It is highly, highly recommended to go north to south, and not just because of the wind. I'm sure you can deal with the wind. And the hills aren't a factor either. But there are important reasons:
  • The Oregon Department of Transportation assumes that cyclist will be going north to south. Because of that, they have nice wide shoulders on most of southbound travel. Not so much for northbound travel.
  • Drivers will be admiring the beautiful view, and they will be looking towards the sea. You want to be in their line of sight, not on the other side out of their view.
  • You will want to pull over frequently to admire the view yourself. All the pullouts are on the ocean side. It's better if you don't have to cross the highway to use them.

2nd is safety (maybe should have put this on top:). I've noticed many people complaining about too narrow cycling sections on the side of the highways.

As I said above, the shoulders are better on the southbound lanes. In most places, they are pretty good. I don't think it's a problem.

3rd problem might be packing. Because i would like to do hiking and camping on the route, I would have to carry some extra baggage like tent. I guess it might be possible to pack the stuff mostly on both sides of the back tire to avoid carrying everything on my back for 400 miles. Then again, if the bike routes are dead-narrow at times, it might be out of question to pack anything on the sides to avoid making me even easier object to get hit by trucks etc.?

Use panniers. There are no places that are too narrow for bags. Any vehicle passing close enough to hit your bags will hit you anyway. And you don't want that much weight on your back.

Or maybe i just have to buy a bike somewhere and sell it in Portland. Any good bike shop close to Oregon border on California side?

I don't think so. There aren't even any decent sized cities near there.

Of course if it would get below zero

It's not going to get below freezing. It never freezes on the coast. There's a giant body of water to your west that won't allow it. I hope you know how to research normal temperatures of places you will be when you will be there. It's a very valuable skill.

I'm open for any tips

Get the Oregon Coast Bike Route Map. It's free. You can see it online, but you're going to want a paper copy. You can pick one up when you get there.

Oregon coast hiker/biker campsites are absolutely wonderful. I highly recommend Cape Lookout State Park, but it's not the only great park.

Have fun on the Coos Bay Bridge. It's a very exciting ten minutes trying not to let somebody run you over. A lot is written about it, and there are ways to avoid it, but I wouldn't change my plans for ten minutes.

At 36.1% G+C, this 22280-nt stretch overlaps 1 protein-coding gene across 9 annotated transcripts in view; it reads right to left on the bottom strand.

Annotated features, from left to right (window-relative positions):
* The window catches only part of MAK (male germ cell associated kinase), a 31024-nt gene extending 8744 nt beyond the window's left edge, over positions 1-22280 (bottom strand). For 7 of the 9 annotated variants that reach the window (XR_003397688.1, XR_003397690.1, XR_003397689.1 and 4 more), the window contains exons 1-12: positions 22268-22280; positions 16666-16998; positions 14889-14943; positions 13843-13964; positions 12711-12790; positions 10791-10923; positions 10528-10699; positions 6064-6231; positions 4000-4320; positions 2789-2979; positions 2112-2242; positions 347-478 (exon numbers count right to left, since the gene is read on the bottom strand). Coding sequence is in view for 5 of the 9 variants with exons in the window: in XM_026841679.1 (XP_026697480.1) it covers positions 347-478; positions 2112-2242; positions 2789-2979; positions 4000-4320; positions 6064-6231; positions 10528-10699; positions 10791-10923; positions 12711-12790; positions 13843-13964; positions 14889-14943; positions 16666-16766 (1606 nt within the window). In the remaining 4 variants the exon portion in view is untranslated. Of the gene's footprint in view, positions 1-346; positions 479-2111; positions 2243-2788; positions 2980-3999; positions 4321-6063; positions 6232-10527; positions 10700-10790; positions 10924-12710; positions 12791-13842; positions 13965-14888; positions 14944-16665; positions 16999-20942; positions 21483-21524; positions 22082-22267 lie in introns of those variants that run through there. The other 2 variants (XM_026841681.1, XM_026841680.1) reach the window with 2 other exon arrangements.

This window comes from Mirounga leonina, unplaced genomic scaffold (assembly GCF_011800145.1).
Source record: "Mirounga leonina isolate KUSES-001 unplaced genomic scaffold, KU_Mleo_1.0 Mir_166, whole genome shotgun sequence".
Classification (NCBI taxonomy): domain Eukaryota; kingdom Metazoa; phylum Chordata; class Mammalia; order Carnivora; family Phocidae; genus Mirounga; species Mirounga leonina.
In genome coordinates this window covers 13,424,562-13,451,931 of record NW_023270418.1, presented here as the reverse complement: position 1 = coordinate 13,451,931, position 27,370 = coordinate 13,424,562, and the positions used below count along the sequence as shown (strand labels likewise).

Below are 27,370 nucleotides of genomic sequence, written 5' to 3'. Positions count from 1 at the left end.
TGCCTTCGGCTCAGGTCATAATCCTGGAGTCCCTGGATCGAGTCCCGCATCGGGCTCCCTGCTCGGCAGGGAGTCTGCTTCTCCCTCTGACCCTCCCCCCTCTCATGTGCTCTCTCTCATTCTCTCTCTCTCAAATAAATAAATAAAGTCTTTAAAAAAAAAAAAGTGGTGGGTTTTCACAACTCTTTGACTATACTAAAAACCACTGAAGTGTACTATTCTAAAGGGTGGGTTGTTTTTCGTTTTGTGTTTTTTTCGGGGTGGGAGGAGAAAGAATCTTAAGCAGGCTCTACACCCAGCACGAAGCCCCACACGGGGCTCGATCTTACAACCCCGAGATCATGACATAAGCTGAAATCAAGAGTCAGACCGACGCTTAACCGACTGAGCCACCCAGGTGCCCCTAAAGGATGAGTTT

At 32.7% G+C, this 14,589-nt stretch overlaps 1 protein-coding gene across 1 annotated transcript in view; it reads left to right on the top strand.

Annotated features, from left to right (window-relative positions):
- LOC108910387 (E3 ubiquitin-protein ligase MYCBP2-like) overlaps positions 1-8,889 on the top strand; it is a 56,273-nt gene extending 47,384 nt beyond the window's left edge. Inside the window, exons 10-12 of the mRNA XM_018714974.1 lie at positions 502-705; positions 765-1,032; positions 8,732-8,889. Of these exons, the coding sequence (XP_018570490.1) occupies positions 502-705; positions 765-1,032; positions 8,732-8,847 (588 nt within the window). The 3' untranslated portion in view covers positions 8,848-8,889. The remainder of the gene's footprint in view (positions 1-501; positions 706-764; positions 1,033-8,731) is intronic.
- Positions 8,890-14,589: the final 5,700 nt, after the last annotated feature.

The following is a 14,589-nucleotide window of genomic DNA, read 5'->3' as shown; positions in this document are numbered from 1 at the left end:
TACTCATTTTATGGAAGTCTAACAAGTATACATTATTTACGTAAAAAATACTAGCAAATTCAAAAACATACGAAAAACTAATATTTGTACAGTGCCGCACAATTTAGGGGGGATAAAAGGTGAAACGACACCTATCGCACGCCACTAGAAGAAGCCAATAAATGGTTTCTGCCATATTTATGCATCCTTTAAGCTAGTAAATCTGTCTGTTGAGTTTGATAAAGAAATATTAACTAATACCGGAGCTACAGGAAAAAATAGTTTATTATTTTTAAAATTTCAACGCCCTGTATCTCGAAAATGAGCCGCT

Most important of all: GO NORTH TO SOUTH!!

Offline staehpj1

Re: Tips for Oregon coast biking&hiking route?
« Reply #2 on: October 30, 2019, 06:56:47 am »
What John said is good stuff that I might have said myself so I won't repeat it all.  I'll modify or expand on a few points...

I have not ridden or been there in April, but have ridden the coast there.  So while I have first hand experience with the coast I do not with riding there in April.

If you do go northbound, I found that early morning winds hadn't kicked up yet most days when I was there, so ride early if you do ride northbound.  I think NW winds are a pattern that sets in after the wet winter pattern is gone.  Also in stormy times it is often not in effect.  Not sure if you will experience them or not in April.  Maybe someone with more experience with that time of year there can weigh in.  Either way, I still think S-N riding, while possible, is not optimum.

Another problem, is that there is often fog, thick fog at times year round.  It can blow in at any time even in summer, but I am guessing you might be likely to get a lot of it in April.  In my experience it can just blow in in the middle of a clear morning.  I'd guess you might be faced with a lot of it in April.  Again maybe someone with more experience with April in the area will weigh in.

Personally, I'd make an effort to ride south.  My preference would be to start in Astoria, but riding from Seattle or Portland could work as well (I wasn't crazy about the Seattle to Astoria section).  You can probably find a rental in Seattle, Portland, or Astoria.  You can probably get yourself and your bike back to the start with a rental car.  Renting a car one way can be tricky.  They tend to try to either refuse to let them go out one way or charge a large one way fee, but booking online through an aggregator like kayak I have never had much trouble.  Also I have found it sometimes helps to book airport to airport.  Walking up to the rental desk has usually been a disaster often resulting in them not wanting to let a car go out one way.